Hate Crimes and Ethnoviolence

The History, Current Affairs, and Future of Discrimination in America

Howard J. Ehrlich

First Edition • February 1, 2009 • 208 pages

Print ISBN: 9780813344454 • $35.00 USD$61.50 CAN

Ebook ISBN: 9780786744251 • $22.99 USD$26.99 CAN

Courses: , ,

More by these authors:

Order an Exam or Desk Copy

Over the past twenty years, Howard Ehrlich conducted the first national surveys of ethnoviolence, helped design the protocol for identifying hate crimes, and has served as the director of the Prejudice Institute. This collection of essays is the result of his unparalleled research in this vital area of study. Ehrlich introduces the ten dimensions of American’s social heritage that are necessary for a complete understanding of prejudice and coherently explains the complex differences between ethnoviolence and hate crimes. Through analysis of network television news programs and in-depth interviews with newspaper editors and reporters, Ehrlich explores how our mainstream media maintains racial and ethnic stereotypes. Case studies (the Oklahoma City bombing, Rodney King riots, Columbine High School shootings, and Hurricane Katrina) show how traumatic events are manipulated by political elites and the news media to shape intergroup relations. Ehrlich concludes with a personal and political look at the concentration of power in the United States and the increasingly prevalent and concerning employment of political ignorance as a tool of oppression.

Howard J. Ehrlich is the director of The Prejudice Institute (formerly the National Institute Against Prejudice and Violence) and the recipient of the Sociological Practice Award from the Society for the Applied Study of Sociology and the SAGES Award from the Society for the Psychological Study of Social Issues. Ehrlich conducted the first national survey of ethnoviolence, helped design the protocol for identifying hate crimes, and wrote and produced the nationally syndicated radio program The Great Atlantic Radio Conspiracy for which he won nine national awards for documentary productions.

Part I: Ethnoviolence
1. The Social Conditions of Ethnoviolence
2. Ethnoviolence and Hate Crimes
3. Further Observations: Some Questions, Some Answers

Part II: The News Media
4. Ethnoviolence and the News Media
5. The Gatekeepers of Newspapers
Part 1. The Editors
Part 2. The Reporters

6. The Production of Pathology: The Social Function of Local TV News
7. The Design of Local TV News: If it’s White, it’s right

Part III: Popular Culture
8. Lessons Learned: The Bombing in Oklahoma City, The Civic Disorders in Los Angeles (1992), The Columbine High School Shootings, Hurricane Katrina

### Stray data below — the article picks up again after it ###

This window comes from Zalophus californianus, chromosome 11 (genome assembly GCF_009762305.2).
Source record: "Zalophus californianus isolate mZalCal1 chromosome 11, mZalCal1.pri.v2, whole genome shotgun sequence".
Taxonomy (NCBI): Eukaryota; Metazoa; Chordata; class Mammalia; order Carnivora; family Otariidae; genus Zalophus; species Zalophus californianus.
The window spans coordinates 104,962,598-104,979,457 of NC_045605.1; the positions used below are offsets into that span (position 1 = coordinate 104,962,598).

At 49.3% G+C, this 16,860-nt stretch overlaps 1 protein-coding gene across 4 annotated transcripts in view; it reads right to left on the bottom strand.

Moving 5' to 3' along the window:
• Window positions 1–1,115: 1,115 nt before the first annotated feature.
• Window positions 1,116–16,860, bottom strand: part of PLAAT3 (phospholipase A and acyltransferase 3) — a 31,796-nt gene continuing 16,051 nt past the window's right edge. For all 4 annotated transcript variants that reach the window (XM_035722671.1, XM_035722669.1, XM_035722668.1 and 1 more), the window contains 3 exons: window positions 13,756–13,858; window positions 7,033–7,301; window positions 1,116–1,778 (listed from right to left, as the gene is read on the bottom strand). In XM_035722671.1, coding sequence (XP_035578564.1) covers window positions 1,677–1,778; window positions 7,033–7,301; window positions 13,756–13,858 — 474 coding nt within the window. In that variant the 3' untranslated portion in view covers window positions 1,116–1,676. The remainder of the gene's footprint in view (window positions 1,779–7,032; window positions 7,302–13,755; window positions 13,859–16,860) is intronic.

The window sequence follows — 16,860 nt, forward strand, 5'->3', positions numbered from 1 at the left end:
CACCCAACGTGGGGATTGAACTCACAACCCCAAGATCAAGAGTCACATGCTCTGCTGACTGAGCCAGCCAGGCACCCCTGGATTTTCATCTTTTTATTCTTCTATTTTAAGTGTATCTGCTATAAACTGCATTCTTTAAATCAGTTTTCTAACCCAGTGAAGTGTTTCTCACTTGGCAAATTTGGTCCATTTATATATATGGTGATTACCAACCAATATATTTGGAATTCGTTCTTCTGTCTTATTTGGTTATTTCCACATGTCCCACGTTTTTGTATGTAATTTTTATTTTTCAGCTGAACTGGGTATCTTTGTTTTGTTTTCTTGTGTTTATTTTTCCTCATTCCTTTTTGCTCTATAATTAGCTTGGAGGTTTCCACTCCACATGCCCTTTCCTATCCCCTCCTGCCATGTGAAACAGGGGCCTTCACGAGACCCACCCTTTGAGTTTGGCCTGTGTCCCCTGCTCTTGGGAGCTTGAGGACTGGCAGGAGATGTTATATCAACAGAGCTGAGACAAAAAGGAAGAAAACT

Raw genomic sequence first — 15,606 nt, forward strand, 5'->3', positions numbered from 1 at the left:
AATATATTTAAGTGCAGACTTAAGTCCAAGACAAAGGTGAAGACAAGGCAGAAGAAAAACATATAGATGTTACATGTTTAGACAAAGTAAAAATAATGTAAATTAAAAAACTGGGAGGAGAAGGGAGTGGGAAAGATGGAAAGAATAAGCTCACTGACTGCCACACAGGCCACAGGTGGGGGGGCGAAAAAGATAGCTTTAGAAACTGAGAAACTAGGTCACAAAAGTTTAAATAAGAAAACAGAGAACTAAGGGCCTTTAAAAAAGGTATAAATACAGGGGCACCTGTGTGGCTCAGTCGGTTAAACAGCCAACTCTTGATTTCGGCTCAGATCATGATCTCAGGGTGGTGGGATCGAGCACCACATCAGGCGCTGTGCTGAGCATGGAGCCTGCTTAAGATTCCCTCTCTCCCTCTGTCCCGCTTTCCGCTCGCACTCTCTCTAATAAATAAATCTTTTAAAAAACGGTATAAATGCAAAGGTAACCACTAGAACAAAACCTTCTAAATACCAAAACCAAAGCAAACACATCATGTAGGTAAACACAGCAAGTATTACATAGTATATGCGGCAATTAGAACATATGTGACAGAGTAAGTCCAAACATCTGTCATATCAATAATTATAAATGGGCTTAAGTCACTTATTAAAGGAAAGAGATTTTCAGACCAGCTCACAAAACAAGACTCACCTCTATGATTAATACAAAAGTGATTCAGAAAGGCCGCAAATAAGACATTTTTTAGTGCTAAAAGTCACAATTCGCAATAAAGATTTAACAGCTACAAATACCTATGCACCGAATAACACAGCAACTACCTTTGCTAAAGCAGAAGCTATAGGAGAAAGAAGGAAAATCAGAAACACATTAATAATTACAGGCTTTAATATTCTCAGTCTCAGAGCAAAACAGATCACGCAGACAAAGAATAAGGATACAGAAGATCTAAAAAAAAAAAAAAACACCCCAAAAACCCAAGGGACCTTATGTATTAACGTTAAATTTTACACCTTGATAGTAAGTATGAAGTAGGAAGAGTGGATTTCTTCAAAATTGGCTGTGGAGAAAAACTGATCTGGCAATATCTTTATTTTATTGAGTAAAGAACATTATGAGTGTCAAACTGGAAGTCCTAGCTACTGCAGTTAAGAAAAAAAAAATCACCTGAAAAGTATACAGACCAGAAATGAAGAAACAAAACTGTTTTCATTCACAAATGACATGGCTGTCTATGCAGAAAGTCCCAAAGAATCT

9. Prejudice and Ethnoviolence on Campus

Part IV: The Struggle Continues
10. Profiling the Belief Structure of Right-Wing Groups
11. A Brief Note on the Politics of Ignorance
12. Step by Step: A Personal Trek

2009 Choice Outstanding Academic Title

“Sociologist Ehrlich’s latest scholarly endeavor is perhaps the quintessential work currently available on this ‘hot button’ topic. … Ehrlich’s work is indispensable, extremely well written, very thought-provoking, and well organized and researched. A very valuable resource not only for scholars and practitioners, but for students and the general public. Essential.”

“Howard Ehrlich is widely known as a pioneer in the field of hate studies—or as he prefers, ethnoviolence studies. This book, then, represents the culmination of a lifetime of committed scholarship in the area. Hate Crimes and Ethnoviolence takes an historical and fully critical approach to enhance our understanding of the contexts in which prejudices give rise to violence, and especially the role that media and popular culture play. This is a book that promises to find a ready audience among scholars, students, and practitioners.”
—Barbara Perry, University of Ontario Institute of Technology

Hate Crimes and Ethnoviolence: The Past, Current Affairs, and Future of Discrimination in America is easily one of the most thought provoking books on prejudice in years by a man whose pioneering research has framed intelligent discussion and debate by scholars and policymakers for over a generation. His powerful and eloquent presentation challenges the reader, including those of us who sometimes disagree with him, to confront difficult issues in non-doctrinaire ways.”
—Brian Levin, California State University, San Bernardino

“An excellent and readable sociological analysis of ethnoviolence and hate crimes. Ehrlich demonstrates how racially motivated acts of psychological and physical violence are embedded in the culture and economic inequality of American capitalism. A valuable resource for scholars, students and the general public.”
—Fred L. Pincus, University of Maryland, Baltimore County

“The concept of ethnoviolence, coined and developed by Ehrlich, advances a thoroughly sociological approach to hate and bias crime, placing them within a broader sociohistorical context. This indispensable text provides a complex and nuanced argument that is highly readable. This text should be required reading for scholars in the field, while Ehrlich’s case studies of the media also make the text appealing and accessible to students at all levels.”
—Abby Ferber, University of Colorado at Colorado Springs

If you are a professor or course instructor, please use the following form to give us feedback on Hate Crimes and Ethnoviolence: